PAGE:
FIG. 21 shows another embodiment of a parallel spherical five-bar linkage 2100 for a robotic arm including two inboard links 2101, 2104, two outboard links, and a ground link provided by the motor assembly 2105. In comparison with the linkage 1900 of FIG. 19, the parallel spherical five-bar linkage 2100 includes an outboard link 2103 having an insertion axis 2119 that is spaced apart from the outboard axis 2115 by an offset distance. Ideally the insertion axis 2119 is coincident with the outboard axis 2115. Mechanical packaging advantages can be obtained, however, by separating the insertion axis 2119 from the outboard axis 2115.

Preferably the insertion axis 2119 will be placed on the outboard link 2103 further from the intermediate axis 2111 than the outboard axis 2115. As long as the insertion axis 2119 is perpendicular to the surface of the sphere centered on the remote center of spherical rotation 2120 and therefore passes through the remote center of spherical rotation 2120, then the insertion axis will have the same kinematic characteristics as the pivot axes 2111-2115 of the parallel spherical five-bar linkage 2100. That is, the insertion axis 2119 will move relative to the remote center of spherical rotation 2120. The insertion axis 2119 may or may not lie in the plane defined by the intermediate axis 2114 and the outboard axis 2115.

The placement of the insertion axis 2119 outboard from the pivot axes of the parallel spherical five-bar linkage may allow the endoscopic camera (not shown) to be supported and manipulated without interfering with the motion of the linkage 2100. It may also simplify the construction, installation, removal, and sterile boundary construction of the cannula 2106 and its associated mechanical attachment means.

In some embodiments having a spaced apart insertion axis, such as the one illustrated in FIG. 21, the insertion axis 2119, the outboard axis 2115, and the intermediate axis 2111 may be coplanar. This arrangement may simplify the relationship between the positions of the two inboard links 2101, 2104 and the position of the outboard axis 2115. Note that the insertion axis 2119 can be placed on either of the two outboard links 2102, 2103.

The parallel spherical five-bar linkage of the invention may be described using spherical geometry, which is a plane geometry on the surface of a sphere. While the links of the inventive linkage need not lie of the same spherical surface, or any spherical surface, they can be projected onto a common spherical surface for the purpose of describing the linkage. In spherical geometry, distances may be measured as angles because the geometric relationships on the spherical surface are unaffected by changing the radius of the sphere. Angular distance remains the same regardless of the radius of the sphere.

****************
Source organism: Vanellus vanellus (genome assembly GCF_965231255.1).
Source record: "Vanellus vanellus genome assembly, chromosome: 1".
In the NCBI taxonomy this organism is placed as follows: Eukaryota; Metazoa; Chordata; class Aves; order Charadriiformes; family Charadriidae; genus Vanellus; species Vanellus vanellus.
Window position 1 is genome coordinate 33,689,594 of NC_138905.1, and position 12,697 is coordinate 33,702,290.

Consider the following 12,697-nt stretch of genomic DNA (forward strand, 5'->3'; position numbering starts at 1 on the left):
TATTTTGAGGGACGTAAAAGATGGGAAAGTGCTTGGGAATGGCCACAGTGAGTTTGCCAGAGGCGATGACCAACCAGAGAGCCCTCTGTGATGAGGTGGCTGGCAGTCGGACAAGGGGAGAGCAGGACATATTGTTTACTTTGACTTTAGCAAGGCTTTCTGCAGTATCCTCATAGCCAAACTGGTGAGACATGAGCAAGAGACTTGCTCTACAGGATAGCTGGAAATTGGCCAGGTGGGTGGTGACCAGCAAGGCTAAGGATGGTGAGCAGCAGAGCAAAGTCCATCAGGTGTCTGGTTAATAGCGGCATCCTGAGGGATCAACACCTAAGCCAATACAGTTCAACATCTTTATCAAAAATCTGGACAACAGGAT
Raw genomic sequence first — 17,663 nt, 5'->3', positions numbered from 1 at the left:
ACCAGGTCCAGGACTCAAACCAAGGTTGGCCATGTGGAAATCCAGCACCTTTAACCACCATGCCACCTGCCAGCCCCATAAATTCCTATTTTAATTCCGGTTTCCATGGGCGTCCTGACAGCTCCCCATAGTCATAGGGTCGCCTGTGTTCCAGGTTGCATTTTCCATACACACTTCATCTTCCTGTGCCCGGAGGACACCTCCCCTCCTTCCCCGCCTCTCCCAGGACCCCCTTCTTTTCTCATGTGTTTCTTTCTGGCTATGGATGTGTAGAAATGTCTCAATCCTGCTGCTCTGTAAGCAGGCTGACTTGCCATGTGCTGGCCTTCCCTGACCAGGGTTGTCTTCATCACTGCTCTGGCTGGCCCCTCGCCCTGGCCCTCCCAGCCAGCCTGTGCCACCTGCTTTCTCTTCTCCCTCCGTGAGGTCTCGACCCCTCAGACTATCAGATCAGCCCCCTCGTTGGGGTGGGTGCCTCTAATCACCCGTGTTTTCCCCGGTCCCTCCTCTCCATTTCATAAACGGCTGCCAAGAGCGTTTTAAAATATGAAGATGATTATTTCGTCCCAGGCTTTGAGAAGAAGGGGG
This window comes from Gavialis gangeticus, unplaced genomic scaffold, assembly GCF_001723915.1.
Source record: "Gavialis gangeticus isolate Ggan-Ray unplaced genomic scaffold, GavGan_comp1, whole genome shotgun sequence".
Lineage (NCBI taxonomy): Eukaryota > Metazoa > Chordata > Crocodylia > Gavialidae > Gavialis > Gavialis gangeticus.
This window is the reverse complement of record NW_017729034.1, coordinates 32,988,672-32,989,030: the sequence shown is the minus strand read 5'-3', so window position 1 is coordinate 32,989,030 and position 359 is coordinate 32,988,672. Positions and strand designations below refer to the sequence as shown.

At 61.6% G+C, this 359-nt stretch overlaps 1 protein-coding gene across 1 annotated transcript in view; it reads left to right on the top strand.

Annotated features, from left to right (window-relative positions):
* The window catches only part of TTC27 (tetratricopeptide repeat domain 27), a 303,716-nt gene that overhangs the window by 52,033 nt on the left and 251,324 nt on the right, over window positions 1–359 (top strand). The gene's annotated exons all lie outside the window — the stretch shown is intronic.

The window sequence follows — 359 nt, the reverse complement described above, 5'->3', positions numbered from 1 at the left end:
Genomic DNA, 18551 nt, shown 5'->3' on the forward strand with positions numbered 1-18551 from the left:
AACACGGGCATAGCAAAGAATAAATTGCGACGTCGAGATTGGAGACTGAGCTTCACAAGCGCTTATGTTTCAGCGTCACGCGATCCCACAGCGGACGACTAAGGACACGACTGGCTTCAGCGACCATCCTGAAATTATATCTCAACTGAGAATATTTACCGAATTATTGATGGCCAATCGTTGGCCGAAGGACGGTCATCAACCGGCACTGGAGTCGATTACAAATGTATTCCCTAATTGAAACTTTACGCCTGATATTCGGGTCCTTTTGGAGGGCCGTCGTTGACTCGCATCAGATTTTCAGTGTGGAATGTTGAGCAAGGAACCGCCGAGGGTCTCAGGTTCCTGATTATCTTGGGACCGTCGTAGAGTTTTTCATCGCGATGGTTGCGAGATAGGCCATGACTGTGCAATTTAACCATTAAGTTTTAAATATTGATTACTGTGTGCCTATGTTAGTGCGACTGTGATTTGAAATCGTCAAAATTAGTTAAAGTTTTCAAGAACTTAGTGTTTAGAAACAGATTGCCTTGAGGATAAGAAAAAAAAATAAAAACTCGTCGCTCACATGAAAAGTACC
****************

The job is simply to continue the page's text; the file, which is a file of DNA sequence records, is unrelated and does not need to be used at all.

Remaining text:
Navigation on the surface of the Earth is a common example of spherical geometry. Latitude and longitude as used in global navigation are a familiar system for describing locations and directions in a spherical system. The equator defines the points at 0° latitude. The north pole defines 90° latitude and the south pole defines −90° latitude. Longitude is the angular distance on a circle of constant latitude from an arbitrarily defined line of 0° longitude. Longitude is conventionally expressed as being in the range 180° west to 180° east of the 0° longitude line. Bearings are lines of direction from a point expressed as the angle between the bearing and a line of direction to the north pole. Westerly bearings can be expressed as positive angles and easterly bearings can be expressed as negative angles. The following is a description of an embodiment of the invention expressed in terms of a spherical geometry.

Referring again to FIG. 6, the first axis of rotation 613 of the first inboard link 601 will be considered as being at 0° latitude and 0° longitude. The second axis of rotation 612 of the second inboard link 604 is shown as being at the same latitude and at a positive (easterly) longitude. The second axis of rotation 612 may be at a fixed position of 55° longitude and 0° latitude, for example. Thus, in this example the ground link has an angular length of 55°. It should be remembered that a fixed position means fixed within the frame of reference of the spherical geometry of the linkage and that the entire linkage with its frame of reference may be freely positioned in space.